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Doris Day - Friday August 13th
Remind Me

Midnight Lace

For most of her film career, Doris Day was typecast in roles - many of her own choosing - that exploited her wholesome screen presence and sunny disposition. It was this image that moviegoers fell in love with in her musicals (The Pajama Game, 1957) and lightweight sex comedies (Pillow Talk, 1959), making her one of the most popular and highest paid actresses of the '50s and '60s. What tends to be overlooked, though, is Day's occasional foray into drama roles. She could be impressive when matched with a gifted director such as Charles Vidor (Love Me or Leave Me, 1955) or Alfred Hitchcock (The Man Who Knew Too Much, 1956). Or she could be overwrought (Storm Warning, 1951) and unintentionally funny (Julie, 1956) in less talented hands. Midnight Lace (1960) falls into the latter category with Ms. Day maintaining a high pitched hysteria throughout the narrative while looking fabulous in her seventeen costume changes by Irene (she received an Oscar® nomination for her designs).

Directed by David Miller, Midnight Lace may not be great art but it's consistently entertaining as a Hitchcock imitation, just like Miller's previous "damsel in distress" suspenser - Sudden Fear (1952) starring Joan Crawford. Day is cast as Kit Preston, the American wife of a wealthy London businessman (Rex Harrison). One night while walking alone through a thick fog, she is stalked by an unseen tormentor threatening her in an eerie, unidentifiable voice. The assault on her mental state continues as the mysterious voice terrorizes Kit by phone, even as she tries to convince her husband, Scotland Yard and anyone who will listen that her life is in danger. The culprit and his motives are eventually revealed in a climax set in a deserted construction site, high atop some scaffolding. Preposterous, yes, but nothing is as wacky as that high pitched voice that spooks our heroine. It might have scared audiences in 1960 but now it sounds like a character on The Cartoon Network, one you might encounter on "Courage, the Cowardly Dog" or "Aquateen Hunger Force."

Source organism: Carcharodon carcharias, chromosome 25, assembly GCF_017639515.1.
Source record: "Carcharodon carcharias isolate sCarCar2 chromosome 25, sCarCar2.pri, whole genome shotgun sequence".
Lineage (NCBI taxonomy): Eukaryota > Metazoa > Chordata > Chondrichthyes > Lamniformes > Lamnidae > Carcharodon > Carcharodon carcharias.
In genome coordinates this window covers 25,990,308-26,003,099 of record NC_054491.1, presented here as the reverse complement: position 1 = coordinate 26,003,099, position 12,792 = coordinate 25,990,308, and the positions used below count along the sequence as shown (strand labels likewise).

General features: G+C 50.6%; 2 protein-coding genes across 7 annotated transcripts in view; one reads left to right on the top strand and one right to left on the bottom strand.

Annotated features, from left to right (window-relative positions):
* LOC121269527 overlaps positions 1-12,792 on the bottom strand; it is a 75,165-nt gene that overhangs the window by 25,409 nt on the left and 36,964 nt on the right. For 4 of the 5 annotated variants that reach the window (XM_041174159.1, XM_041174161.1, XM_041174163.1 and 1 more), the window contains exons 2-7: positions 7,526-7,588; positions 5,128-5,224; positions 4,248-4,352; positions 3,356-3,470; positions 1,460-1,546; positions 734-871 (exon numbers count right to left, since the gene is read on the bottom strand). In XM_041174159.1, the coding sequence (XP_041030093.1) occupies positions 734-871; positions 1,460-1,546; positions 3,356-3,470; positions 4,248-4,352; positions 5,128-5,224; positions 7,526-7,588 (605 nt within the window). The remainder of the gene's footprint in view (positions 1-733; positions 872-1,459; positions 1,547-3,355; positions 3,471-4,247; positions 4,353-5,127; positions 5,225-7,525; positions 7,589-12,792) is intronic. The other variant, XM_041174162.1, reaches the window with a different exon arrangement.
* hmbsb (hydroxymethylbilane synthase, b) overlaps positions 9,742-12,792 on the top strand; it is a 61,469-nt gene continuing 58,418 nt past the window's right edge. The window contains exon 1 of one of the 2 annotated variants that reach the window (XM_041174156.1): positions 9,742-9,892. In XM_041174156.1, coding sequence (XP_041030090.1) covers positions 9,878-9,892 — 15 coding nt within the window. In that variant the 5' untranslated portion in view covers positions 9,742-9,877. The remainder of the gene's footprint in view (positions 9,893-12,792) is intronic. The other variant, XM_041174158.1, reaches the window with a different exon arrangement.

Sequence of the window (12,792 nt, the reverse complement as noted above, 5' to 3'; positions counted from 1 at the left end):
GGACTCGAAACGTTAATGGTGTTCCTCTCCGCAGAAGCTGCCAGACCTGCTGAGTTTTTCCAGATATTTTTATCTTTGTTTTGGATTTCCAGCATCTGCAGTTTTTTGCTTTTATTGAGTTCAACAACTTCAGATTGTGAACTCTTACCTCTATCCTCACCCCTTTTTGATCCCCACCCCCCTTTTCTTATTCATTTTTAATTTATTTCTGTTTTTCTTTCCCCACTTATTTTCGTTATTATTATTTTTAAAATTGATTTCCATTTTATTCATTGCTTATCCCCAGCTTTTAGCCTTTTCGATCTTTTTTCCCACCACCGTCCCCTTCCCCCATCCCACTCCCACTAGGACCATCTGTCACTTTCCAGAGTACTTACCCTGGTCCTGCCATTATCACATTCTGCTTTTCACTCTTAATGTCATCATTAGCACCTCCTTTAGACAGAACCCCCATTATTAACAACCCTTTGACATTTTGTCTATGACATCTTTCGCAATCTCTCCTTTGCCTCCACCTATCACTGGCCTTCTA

Interestingly enough, Doris Day didn't want to make any more thrillers after Julie but her husband/co-producer of Midnight Lace, Marty Melcher, convinced her to do it. The reason she didn't want the part was due to simple vanity. "I might look at some of the terror scenes in Midnight Lace and see how awful I looked. My mouth crooked, my hair mussed, my eyes swollen, my dress a shambles," she revealed in her autobiography, Doris Day: Her Own Story (co-authored by A. E. Hotchner). Her main objection, though, was the emotional demands of the role, particularly the scenes where she was in grave danger. "To convey the terror of my reaction I re-created the ghostly abuses of Al Jordan [Day's first husband, 1941-1943]. In one scene in which I had to become hysterical, I imposed on myself that moment when I was pregnant and ill, and Al Jordan burst into my room, dragged me from the bed, and hurled me against the wall. I wasn't acting hysterical, I was hysterical, so that at the end of that scene I collapsed in a real faint. Everyone was terribly alarmed. The director, David Miller, suspended further production. I was carried to my dressing room. Marty and Ross Hunter [executive producer] hurried to my side. My pretend life and my real life had fused. I just can't walk away from a scene and shed my emotions."

Myrna Loy, who was cast as Aunt Bea, had a much less stressful experience and recalled the filming in her autobiography, Myrna Loy: Being and Becoming: "I have nothing but the best to say about Doris Day. She was wonderful to me, really lovely...The men were another story. Rex Harrison was in a strange kind of mood, no doubt because his wife, Kay Kendall, had died. He had very little time for me or anybody else, as far as I could tell; he did his job and that was it. John Gavin, whom Ross was trying to groom into another Rock Hudson, was a very handsome man who didn't quite have what it takes. I used to tease him about his right-wing proclivities. "You'd better be careful," I warned him. "You shouldn't be seen with me." He must have been careful - he rode Reagan's coattails right into an ambassadorship [he served as US ambassador to Mexico, 1981-86]."

As for Rex Harrison, he later admitted in his autobiography, A Damned Serious Business, that it was a pity he couldn't have played opposite Day in a romantic comedy - his specialty - where he would have taken the Cary Grant or Rock Hudson part. Still, the two actors established a good rapport and despite Day's brief on-set "breakdown," Harrison wrote "she credited me and my "light sense of humor" for helping her keep her sanity while we shot the rest of the picture. That was nice of her, but I'm not sure how well I was hanging on to my own sanity at the time!"

Producer: Ross Hunter, Martin Melcher
Director: David Miller
Screenplay: Ivan Goff, Ben Roberts, Janet Green (play)
Cinematography: Russell Metty
Film Editing: Leon Barsha, Russell F. Schoengarth
Art Direction: Robert Clatworthy, Alexander Golitzen
Music: Frank Skinner
Cast: Doris Day (Kit Preston), Rex Harrison (Tony Preston), John Gavin (Brian Younger), Myrna Loy (Aunt Bea), Roddy McDowall (Malcolm), Herbert Marshall (Charles Manning).
C-109m. Letterboxed.

by Jeff Stafford



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